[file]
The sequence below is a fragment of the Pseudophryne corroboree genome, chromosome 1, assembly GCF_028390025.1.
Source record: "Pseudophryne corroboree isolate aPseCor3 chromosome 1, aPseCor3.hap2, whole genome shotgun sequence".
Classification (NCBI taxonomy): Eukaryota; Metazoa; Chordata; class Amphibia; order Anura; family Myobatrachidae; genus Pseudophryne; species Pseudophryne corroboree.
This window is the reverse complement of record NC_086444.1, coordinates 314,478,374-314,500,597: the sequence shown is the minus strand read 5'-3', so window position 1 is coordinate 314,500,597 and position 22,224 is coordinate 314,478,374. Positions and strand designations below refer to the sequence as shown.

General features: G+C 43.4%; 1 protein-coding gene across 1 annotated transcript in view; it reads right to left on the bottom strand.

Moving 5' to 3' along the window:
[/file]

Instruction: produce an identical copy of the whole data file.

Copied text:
The sequence below is a fragment of the Pseudophryne corroboree genome, chromosome 1, assembly GCF_028390025.1.
Source record: "Pseudophryne corroboree isolate aPseCor3 chromosome 1, aPseCor3.hap2, whole genome shotgun sequence".
Classification (NCBI taxonomy): Eukaryota; Metazoa; Chordata; class Amphibia; order Anura; family Myobatrachidae; genus Pseudophryne; species Pseudophryne corroboree.
This window is the reverse complement of record NC_086444.1, coordinates 314,478,374-314,500,597: the sequence shown is the minus strand read 5'-3', so window position 1 is coordinate 314,500,597 and position 22,224 is coordinate 314,478,374. Positions and strand designations below refer to the sequence as shown.

General features: G+C 43.4%; 1 protein-coding gene across 1 annotated transcript in view; it reads right to left on the bottom strand.

Moving 5' to 3' along the window: